Yuganta refers to: (-vāta) (storm at) the end of an age (of men or the world), whirlwind J. I, 26.

Note: yuganta is a Pali compound consisting of the words yuga and anta.

Pali book cover
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Pali is the language of the Tipiṭaka, which is the sacred canon of Theravāda Buddhism and contains much of the Buddha’s speech. Closeley related to Sanskrit, both languages are used interchangeably between religions.

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Marathi-English dictionary

Source: DDSA: The Molesworth Marathi and English Dictionary

yugānta (युगांत).—m (S) The end or termination of a yuga.

Source: DDSA: The Aryabhusan school dictionary, Marathi-English

yugānta (युगांत).—m The termination of a yuga.

context information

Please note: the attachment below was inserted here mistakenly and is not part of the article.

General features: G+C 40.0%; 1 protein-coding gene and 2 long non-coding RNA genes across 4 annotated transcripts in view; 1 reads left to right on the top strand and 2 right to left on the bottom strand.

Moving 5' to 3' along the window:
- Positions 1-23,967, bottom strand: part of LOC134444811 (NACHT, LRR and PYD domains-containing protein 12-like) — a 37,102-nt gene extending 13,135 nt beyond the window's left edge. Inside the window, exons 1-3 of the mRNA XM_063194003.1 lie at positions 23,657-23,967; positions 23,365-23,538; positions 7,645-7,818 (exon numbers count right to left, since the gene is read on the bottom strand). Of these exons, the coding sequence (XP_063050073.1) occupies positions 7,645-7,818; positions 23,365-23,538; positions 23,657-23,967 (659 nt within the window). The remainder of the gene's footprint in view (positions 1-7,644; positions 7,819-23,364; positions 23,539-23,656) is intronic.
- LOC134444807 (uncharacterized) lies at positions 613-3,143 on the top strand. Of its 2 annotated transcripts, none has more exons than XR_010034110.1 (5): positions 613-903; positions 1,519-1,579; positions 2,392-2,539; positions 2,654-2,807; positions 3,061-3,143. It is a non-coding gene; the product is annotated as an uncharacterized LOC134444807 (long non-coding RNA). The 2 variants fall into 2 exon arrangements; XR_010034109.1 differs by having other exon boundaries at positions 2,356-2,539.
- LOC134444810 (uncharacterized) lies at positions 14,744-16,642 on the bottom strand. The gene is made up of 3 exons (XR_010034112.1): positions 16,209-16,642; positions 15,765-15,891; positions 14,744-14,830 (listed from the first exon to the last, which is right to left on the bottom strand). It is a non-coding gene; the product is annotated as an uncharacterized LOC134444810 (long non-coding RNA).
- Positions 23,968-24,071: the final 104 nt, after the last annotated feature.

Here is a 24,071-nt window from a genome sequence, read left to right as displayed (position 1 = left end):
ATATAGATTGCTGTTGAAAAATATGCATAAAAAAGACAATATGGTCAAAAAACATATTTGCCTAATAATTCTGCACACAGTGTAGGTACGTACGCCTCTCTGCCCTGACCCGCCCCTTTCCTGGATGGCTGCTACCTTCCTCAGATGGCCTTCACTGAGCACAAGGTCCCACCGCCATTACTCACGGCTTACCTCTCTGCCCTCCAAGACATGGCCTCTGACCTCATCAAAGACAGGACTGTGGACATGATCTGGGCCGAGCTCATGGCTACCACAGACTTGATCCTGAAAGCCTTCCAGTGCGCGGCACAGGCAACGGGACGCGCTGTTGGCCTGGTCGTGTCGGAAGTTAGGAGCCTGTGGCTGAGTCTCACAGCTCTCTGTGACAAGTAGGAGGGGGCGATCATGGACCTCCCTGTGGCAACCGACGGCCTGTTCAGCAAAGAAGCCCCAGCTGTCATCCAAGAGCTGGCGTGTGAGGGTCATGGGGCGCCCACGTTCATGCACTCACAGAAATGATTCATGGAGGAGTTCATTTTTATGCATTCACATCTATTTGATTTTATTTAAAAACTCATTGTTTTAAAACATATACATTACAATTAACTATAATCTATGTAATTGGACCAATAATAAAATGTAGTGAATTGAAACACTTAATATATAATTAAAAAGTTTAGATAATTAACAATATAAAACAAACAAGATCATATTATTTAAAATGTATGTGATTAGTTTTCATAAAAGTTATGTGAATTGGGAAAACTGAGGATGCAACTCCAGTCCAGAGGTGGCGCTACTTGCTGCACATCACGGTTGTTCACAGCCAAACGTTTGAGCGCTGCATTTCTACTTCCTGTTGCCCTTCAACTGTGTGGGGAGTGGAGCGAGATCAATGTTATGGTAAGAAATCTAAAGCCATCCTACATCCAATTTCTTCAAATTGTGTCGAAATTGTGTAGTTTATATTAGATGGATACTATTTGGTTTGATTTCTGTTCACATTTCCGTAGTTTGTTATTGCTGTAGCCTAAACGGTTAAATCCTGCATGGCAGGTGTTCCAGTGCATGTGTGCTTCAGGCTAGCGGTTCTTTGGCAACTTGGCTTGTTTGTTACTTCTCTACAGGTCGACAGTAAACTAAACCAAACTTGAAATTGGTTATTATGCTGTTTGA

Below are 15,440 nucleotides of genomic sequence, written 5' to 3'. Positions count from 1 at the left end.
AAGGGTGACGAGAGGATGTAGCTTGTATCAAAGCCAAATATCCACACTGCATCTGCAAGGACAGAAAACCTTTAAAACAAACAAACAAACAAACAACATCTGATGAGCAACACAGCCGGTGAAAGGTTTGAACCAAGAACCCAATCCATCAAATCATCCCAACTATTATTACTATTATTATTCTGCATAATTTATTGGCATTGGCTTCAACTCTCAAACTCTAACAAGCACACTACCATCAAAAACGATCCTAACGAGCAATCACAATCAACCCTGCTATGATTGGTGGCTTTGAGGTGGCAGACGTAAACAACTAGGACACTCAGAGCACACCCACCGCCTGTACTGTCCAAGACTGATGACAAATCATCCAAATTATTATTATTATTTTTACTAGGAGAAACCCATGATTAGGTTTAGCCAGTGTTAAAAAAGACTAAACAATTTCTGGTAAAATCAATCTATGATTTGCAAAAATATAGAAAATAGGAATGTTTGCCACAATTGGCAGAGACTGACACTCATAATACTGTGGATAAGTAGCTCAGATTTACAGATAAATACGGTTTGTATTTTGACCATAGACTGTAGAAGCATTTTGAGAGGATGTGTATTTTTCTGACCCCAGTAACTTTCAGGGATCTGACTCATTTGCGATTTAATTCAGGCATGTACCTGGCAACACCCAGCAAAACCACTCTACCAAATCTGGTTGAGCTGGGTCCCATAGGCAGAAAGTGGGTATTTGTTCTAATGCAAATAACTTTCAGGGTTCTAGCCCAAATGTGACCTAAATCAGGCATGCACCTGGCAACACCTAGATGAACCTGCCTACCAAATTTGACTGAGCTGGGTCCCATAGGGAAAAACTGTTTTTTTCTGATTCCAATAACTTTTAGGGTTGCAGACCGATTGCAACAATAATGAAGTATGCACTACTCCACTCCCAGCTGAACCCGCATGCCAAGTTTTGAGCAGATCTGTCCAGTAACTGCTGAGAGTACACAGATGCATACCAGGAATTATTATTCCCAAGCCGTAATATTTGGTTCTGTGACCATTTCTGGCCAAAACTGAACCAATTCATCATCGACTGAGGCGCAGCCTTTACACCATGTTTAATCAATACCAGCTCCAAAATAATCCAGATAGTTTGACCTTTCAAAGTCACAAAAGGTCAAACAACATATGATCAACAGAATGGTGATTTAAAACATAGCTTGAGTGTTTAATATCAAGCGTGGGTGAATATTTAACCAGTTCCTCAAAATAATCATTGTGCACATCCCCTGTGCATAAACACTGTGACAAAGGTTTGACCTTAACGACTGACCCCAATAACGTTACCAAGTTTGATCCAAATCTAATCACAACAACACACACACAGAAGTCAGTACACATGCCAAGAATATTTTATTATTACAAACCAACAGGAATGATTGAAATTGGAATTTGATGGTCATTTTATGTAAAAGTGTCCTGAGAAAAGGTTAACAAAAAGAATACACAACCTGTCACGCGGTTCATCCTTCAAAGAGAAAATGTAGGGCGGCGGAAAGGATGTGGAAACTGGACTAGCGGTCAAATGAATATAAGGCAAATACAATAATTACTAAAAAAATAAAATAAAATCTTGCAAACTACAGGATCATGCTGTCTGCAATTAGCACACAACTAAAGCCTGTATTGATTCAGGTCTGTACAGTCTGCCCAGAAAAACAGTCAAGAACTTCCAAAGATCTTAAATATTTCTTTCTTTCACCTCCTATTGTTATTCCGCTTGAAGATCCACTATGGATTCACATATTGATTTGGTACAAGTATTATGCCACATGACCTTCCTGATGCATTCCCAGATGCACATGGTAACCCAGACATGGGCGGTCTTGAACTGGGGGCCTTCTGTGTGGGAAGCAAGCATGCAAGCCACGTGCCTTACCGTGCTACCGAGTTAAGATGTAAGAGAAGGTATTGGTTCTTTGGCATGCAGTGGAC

Marathi is an Indo-European language having over 70 million native speakers people in (predominantly) Maharashtra India. Marathi, like many other Indo-Aryan languages, evolved from early forms of Prakrit, which itself is a subset of Sanskrit, one of the most ancient languages of the world.

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Sanskrit dictionary

Source: DDSA: The practical Sanskrit-English dictionary

Yugānta (युगान्त).—

1) the end of the yoke.

2) the end of an age, end or destruction of the world; युगान्तकालप्रति- संहृतात्मनो जगन्ति यस्यां सविकासमासत (yugāntakālaprati- saṃhṛtātmano jaganti yasyāṃ savikāsamāsata) Śiśupālavadha 1.23; R.13.6.

3) meridian, mid-day.

Derivable forms: yugāntaḥ (युगान्तः).

Yugānta is a Sanskrit compound consisting of the terms yuga and anta (अन्त).

Source: Cologne Digital Sanskrit Dictionaries: Shabda-Sagara Sanskrit-English Dictionary

Yugānta (युगान्त).—m.